You do a Podcast for Strava and personally use it, so obviously you are an advocate. What is your favorite thing about using Strava? What advice would you give to those that struggle with using it as a comparison tool?
I use Strava to build new routes and find new runs in places I don't know. It's so great for that. I started using Strava when I was recovering from my first injuries and it was a great way to see progress. My advice to others is to not get caught up in the comparison game. It's important to realize that your training is your own and your worth is not determined by your splits.
Who in your life inspires you to be your best?
My parents. They are incredible people and they have taught me to go after my dreams. Also J'ne Day-lucore, who got me into trail running. She inspires me to go after what I love for no other reason than the love of it. Also my coach. He keeps showing up for me and I want to make him proud.
You are known for being a bit of a bug nerd, what insect is your favorite and where did the initial fascination come from?
I love bugs!! I've had this fascination with them ever since I was a little girl and my curiosity is constantly sparked by them. I think it's a major reason why I love trail running, I can always find bugs!! My favorite bug is a weevil. They have these super cool snouts that vary in length depending on the type of weevil. I've found a different type in every country I've visited!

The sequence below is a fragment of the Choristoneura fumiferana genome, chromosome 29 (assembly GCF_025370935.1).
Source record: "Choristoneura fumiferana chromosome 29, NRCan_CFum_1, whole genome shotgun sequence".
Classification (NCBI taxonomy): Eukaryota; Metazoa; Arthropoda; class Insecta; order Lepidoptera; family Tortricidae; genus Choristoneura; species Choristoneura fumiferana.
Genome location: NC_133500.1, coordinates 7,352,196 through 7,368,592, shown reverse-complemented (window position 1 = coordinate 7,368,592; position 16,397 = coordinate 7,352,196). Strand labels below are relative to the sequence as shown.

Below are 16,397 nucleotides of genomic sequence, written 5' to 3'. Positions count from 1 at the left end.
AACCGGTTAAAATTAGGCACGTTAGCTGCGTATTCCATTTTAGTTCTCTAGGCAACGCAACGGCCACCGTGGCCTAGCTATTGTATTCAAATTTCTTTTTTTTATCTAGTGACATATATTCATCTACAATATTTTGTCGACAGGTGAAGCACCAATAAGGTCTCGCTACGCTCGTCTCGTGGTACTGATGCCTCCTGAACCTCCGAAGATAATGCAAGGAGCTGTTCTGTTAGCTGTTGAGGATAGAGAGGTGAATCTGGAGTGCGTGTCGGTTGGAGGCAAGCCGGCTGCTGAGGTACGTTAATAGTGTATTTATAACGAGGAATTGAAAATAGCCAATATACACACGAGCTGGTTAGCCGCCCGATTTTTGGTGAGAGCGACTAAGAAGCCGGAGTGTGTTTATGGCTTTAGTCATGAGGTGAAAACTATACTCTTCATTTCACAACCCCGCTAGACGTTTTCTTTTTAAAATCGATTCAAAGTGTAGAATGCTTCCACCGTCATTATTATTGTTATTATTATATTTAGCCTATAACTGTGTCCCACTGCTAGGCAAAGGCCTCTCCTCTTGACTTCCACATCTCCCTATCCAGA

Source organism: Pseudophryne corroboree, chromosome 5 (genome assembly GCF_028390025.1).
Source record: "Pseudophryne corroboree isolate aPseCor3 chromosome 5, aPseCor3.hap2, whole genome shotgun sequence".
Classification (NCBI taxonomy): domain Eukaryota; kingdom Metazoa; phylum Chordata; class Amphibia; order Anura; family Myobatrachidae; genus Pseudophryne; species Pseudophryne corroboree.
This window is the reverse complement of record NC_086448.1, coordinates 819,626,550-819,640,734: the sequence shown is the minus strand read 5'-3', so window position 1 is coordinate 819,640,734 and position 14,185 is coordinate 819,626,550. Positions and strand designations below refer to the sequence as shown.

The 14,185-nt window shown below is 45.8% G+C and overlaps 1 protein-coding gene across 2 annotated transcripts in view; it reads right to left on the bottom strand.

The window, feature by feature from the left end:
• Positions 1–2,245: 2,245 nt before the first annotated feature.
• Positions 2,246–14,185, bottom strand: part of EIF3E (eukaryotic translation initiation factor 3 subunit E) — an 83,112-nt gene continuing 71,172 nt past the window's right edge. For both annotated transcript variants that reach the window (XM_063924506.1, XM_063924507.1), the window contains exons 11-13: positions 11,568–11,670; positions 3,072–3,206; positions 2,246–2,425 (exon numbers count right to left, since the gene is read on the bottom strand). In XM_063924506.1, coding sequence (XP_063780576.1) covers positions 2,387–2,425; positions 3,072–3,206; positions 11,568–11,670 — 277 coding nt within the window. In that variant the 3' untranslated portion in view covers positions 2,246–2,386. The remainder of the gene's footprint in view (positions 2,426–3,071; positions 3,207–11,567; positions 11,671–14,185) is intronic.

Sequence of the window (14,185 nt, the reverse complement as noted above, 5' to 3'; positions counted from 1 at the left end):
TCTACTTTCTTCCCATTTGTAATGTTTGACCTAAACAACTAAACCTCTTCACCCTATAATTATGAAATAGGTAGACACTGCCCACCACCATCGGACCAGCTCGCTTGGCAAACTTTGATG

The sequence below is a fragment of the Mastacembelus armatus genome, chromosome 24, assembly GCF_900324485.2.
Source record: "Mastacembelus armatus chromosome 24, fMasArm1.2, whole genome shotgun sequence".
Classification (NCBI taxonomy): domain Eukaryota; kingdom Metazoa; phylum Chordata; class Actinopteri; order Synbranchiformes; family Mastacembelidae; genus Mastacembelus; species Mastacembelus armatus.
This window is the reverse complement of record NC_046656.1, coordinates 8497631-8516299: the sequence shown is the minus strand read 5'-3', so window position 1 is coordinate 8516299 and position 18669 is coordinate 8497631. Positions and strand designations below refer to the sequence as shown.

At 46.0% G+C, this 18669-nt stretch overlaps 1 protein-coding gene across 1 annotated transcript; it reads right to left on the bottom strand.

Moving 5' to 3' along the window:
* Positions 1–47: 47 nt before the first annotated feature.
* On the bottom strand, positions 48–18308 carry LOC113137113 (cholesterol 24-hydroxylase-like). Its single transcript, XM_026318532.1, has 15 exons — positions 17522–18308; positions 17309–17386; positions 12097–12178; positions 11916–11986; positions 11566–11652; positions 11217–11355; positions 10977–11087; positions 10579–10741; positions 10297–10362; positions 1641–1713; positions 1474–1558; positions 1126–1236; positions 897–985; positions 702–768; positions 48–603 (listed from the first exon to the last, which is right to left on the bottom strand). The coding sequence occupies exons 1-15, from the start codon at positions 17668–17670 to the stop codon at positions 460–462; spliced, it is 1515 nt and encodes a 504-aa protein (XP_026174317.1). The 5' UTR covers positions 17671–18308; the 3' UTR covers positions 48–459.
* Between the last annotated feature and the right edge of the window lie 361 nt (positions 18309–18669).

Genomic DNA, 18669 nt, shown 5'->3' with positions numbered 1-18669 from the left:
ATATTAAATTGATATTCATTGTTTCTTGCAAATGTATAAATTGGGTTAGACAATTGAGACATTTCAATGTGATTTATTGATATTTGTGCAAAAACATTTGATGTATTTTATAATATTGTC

What is the song that when it comes on your playlist, instantly motivates you to kick up your speed?
It depends on the mood I'm in and the playlist but as of late it's been this song by Yuno called "No Going Back". I'm a sucker for a good electric guitar rift. If it's not that then it's anything Led Zeppelin.
Do you have a funny story of someone getting completely star struck by you?
Ha! I don't consider myself famous at all! I like to talk to everyone and make friends. But there was this one time in Chamonix I was walking down the street and out of nowhere this woman sprinted up to me and said "You're Hillary Allen!" she was clearly running hard and was super sweaty and couldn't get two words out between gasping for air. She was just so thrilled. We took a selfie and she went on her way.
What was, to date, your favorite race you have ever ran of any distance? (Yes you can only choose one)
That is so so hard!! Honestly I will have to say TDS! It's so fresh in my mind, but it was so hard and beautiful and my longest race ever! After everything that I've recovered from, it holds a really special memory for me.
What do you look for in a training/trail partner?
The ability to suffer quietly together. I really like to talk but sometimes on a training run (especially the long ones) you need the ability to be quiet and suffer together in silence.
What your advice be for someone just getting into trail running for the very first time?
To have fun!! Enjoy it! Dream big and enjoy the ups and downs! Trail running is about the adventure, the challenge and an opportunity to learn about yourself.
What's the one question that you never get asked in an interview but you always secretly hoped to get to answer?
Ha! This is a funny question. Uummm I'm also a huge nerd soooo I'll tell you my favorite topic in school was chemistry, specifically organic chemistry. I'm also bilingual (Spanish) and have a masters degree in neuroscience and physiology and structural biology. Super NERD!